The Prime Minister’s emphasis since 2014 has given a new fillip to solar power installation. The unit costs of solar power have fallen, and solar energy has become increasingly competitive with alternative sources of energy.
The gigantic leap –
- India expanded its solar generation capacity eight times from 2,650 MW on May 26, 2014 to over 20 GW on January 31, 2018, and 28.18 GW on March 31, 2019.
- The government had an initial target of 20 GW of solar capacity by 2022, which was achieved four years ahead of schedule.
- In 2015, the target was raised to 100 GW of solar capacity by 2022.
The state of manufacturing –
- According to the Ministry of New and Renewable Energy (2018), India has an annual solar cell manufacturing capacity of about 3 GW while the average annual demand is 20 GW. The shortfall is met by imports of solar panels. Imports, mostly from China, accounted for 90% of 2017 sales, up from 86% in 2014.
- Substituting for imports requires human capabilities, technological capabilities and capital in the form of finance.
- The capital expenditure and technical know-how needed for production processes decreases from the first item to the last, i.e. silicon production is more capital-intensive than module assembly.
- Most Indian companies are engaged in only module assembly or wafer manufacturing and module assembly. No Indian company is involved in silicon production, although a few are making strides towards it.
- While the safeguard duty now puts locally made panels on par with imported ones in terms of cost, the domestic sector needs to do a lot more to be effective. For instance, it will have to go down the supply chain and make the input components locally instead of importing them and putting the modules together here. Public procurement is the way forward.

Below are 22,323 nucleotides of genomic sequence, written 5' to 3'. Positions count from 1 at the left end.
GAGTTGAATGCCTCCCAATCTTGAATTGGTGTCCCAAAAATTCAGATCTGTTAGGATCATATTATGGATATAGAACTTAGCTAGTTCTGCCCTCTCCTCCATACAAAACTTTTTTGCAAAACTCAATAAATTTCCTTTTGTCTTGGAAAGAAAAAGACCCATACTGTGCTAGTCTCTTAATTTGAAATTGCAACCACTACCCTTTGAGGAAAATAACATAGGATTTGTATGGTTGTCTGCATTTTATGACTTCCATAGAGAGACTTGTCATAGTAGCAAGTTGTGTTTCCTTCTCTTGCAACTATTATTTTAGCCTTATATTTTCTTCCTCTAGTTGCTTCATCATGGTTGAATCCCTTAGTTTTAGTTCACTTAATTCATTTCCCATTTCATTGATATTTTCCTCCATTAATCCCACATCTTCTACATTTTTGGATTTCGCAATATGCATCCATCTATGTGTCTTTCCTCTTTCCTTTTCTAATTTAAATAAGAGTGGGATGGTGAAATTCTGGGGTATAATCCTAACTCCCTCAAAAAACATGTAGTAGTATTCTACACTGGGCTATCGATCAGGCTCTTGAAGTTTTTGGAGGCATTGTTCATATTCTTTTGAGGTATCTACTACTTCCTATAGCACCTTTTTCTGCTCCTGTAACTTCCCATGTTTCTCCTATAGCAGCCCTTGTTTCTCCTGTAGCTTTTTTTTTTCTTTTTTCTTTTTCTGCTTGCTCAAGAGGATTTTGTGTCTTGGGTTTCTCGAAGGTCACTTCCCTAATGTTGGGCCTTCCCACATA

Lessons from China –
China’s cost advantage derives from capabilities on three fronts.
- The first is core competence. The six largest Chinese manufacturers had core technical competence in semiconductors before they turned to manufacturing solar cells at the turn of the century. It takes time for companies to learn and put in action new technologies. State governments need to support semiconductor production as part of a determined industrial policy to develop this capacity for the future.
- The second source of cost advantage for China comes from government policy. The Chinese government has subsidised land acquisition, raw material, labour and export, among others. None of this is matched by the Indian government. Perhaps even more important is commitment by the government to procure over the long run — without that the investment in building up the design and manufacturing for each of the four stages of production of solar power equipment would come to nought.
- The third is the cost of capital. The cost of debt in India (11%) is highest in the Asia-Pacific region, while in China it is about 5%.
Steps taken until now –
- In the solar panel manufacturing sector, the Indian government allows 100% foreign investment as equity and it qualifies for automatic approval.
- The government is also encouraging foreign investors to set up renewable energy-based power generation projects on build-own-operate basis.
Way forward –
India needs a solar manufacturing strategy, perhaps like the Automotive Mission Plan (2006-2016), which is credited with making India one of the largest manufacturers of two-wheelers, three-wheelers, four-wheelers and lorries in the world. This would also be a jobs-generating strategy for an increasingly better educated youth, both rural and urban.
Source – The Hindu